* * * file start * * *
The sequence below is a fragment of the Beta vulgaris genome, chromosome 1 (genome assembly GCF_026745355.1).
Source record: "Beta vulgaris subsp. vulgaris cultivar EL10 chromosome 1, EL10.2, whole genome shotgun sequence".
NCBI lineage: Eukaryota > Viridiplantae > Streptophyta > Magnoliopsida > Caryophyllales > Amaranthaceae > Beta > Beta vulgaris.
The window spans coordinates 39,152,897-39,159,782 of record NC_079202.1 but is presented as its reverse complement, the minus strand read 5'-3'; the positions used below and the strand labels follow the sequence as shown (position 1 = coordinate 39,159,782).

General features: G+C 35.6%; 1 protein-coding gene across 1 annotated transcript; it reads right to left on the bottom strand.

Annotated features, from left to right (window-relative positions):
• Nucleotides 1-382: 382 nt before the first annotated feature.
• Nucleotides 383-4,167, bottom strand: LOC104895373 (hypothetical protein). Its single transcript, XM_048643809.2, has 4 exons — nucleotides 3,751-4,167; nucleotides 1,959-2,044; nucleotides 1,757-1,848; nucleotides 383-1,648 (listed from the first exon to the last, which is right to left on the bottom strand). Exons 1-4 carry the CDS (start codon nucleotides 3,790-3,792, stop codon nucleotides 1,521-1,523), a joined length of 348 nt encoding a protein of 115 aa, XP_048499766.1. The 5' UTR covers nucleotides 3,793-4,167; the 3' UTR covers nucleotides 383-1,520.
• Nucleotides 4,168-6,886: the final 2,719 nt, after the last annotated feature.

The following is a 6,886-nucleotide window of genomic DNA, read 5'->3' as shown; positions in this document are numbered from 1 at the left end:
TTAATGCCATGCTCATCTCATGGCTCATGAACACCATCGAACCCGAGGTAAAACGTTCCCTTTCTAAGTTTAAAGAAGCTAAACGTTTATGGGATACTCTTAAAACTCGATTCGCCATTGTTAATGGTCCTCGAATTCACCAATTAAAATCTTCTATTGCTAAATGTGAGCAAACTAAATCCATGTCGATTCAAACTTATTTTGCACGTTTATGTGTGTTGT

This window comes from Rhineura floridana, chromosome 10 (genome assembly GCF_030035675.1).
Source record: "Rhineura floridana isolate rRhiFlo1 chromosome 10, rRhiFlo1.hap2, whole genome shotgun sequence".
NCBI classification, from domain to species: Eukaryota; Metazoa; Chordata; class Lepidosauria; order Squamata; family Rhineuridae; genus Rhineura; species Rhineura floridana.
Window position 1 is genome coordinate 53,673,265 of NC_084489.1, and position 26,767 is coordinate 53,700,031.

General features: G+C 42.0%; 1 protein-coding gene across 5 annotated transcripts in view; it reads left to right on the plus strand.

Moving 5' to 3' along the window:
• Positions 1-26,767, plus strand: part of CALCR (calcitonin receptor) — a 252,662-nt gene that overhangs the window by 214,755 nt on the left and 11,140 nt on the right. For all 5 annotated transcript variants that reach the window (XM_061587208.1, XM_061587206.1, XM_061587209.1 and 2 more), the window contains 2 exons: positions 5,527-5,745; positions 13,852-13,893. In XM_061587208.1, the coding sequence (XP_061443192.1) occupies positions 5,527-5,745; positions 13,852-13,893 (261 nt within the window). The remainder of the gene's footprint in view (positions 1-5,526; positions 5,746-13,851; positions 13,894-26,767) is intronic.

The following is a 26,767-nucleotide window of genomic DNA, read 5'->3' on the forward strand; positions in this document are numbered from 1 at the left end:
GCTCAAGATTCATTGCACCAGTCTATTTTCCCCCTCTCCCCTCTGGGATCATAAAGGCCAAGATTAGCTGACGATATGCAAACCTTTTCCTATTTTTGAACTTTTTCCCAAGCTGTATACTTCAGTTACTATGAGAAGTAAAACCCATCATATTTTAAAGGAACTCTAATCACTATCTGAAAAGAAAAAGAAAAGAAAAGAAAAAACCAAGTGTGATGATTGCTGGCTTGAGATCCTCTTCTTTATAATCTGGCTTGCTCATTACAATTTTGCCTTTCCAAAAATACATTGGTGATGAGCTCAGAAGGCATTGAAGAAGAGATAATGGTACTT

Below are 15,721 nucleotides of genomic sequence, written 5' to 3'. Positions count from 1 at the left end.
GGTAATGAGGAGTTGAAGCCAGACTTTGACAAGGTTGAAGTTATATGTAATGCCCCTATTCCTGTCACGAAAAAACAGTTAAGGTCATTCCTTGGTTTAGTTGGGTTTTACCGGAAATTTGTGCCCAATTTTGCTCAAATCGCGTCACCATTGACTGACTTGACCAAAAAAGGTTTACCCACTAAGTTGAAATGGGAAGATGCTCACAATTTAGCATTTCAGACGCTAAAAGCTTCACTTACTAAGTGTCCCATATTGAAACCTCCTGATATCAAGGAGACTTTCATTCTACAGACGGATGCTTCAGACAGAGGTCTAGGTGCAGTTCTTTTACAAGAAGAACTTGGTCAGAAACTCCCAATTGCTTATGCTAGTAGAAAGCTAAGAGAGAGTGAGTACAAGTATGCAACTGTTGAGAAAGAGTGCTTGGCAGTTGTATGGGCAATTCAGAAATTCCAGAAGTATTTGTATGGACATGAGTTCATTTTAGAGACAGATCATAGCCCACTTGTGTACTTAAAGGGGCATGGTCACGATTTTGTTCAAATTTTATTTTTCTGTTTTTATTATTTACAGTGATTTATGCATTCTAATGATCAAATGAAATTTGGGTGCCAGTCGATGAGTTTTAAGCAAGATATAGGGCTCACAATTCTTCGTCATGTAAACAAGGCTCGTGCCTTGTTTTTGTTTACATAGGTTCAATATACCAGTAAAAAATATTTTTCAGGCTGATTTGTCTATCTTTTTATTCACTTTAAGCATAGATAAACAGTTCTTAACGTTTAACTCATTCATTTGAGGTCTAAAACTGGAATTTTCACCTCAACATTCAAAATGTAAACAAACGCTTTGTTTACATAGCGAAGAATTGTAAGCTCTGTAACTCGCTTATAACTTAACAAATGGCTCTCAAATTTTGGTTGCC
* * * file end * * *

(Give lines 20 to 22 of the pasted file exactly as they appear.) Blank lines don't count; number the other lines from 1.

GCTCAAGATTCATTGCACCAGTCTATTTTCCCCCTCTCCCCTCTGGGATCATAAAGGCCAAGATTAGCTGACGATATGCAAACCTTTTCCTATTTTTGAACTTTTTCCCAAGCTGTATACTTCAGTTACTATGAGAAGTAAAACCCATCATATTTTAAAGGAACTCTAATCACTATCTGAAAAGAAAAAGAAAAGAAAAGAAAAAACCAAGTGTGATGATTGCTGGCTTGAGATCCTCTTCTTTATAATCTGGCTTGCTCATTACAATTTTGCCTTTCCAAAAATACATTGGTGATGAGCTCAGAAGGCATTGAAGAAGAGATAATGGTACTT

Below are 15,721 nucleotides of genomic sequence, written 5' to 3'. Positions count from 1 at the left end.
GGTAATGAGGAGTTGAAGCCAGACTTTGACAAGGTTGAAGTTATATGTAATGCCCCTATTCCTGTCACGAAAAAACAGTTAAGGTCATTCCTTGGTTTAGTTGGGTTTTACCGGAAATTTGTGCCCAATTTTGCTCAAATCGCGTCACCATTGACTGACTTGACCAAAAAAGGTTTACCCACTAAGTTGAAATGGGAAGATGCTCACAATTTAGCATTTCAGACGCTAAAAGCTTCACTTACTAAGTGTCCCATATTGAAACCTCCTGATATCAAGGAGACTTTCATTCTACAGACGGATGCTTCAGACAGAGGTCTAGGTGCAGTTCTTTTACAAGAAGAACTTGGTCAGAAACTCCCAATTGCTTATGCTAGTAGAAAGCTAAGAGAGAGTGAGTACAAGTATGCAACTGTTGAGAAAGAGTGCTTGGCAGTTGTATGGGCAATTCAGAAATTCCAGAAGTATTTGTATGGACATGAGTTCATTTTAGAGACAGATCATAGCCCACTTGTGTACTTAAAGGGGCATGGTCACGATTTTGTTCAAATTTTATTTTTCTGTTTTTATTATTTACAGTGATTTATGCATTCTAATGATCAAATGAAATTTGGGTGCCAGTCGATGAGTTTTAAGCAAGATATAGGGCTCACAATTCTTCGTCATGTAAACAAGGCTCGTGCCTTGTTTTTGTTTACATAGGTTCAATATACCAGTAAAAAATATTTTTCAGGCTGATTTGTCTATCTTTTTATTCACTTTAAGCATAGATAAACAGTTCTTAACGTTTAACTCATTCATTTGAGGTCTAAAACTGGAATTTTCACCTCAACATTCAAAATGTAAACAAACGCTTTGTTTACATAGCGAAGAATTGTAAGCTCTGTAACTCGCTTATAACTTAACAAATGGCTCTCAAATTTTGGTTGCC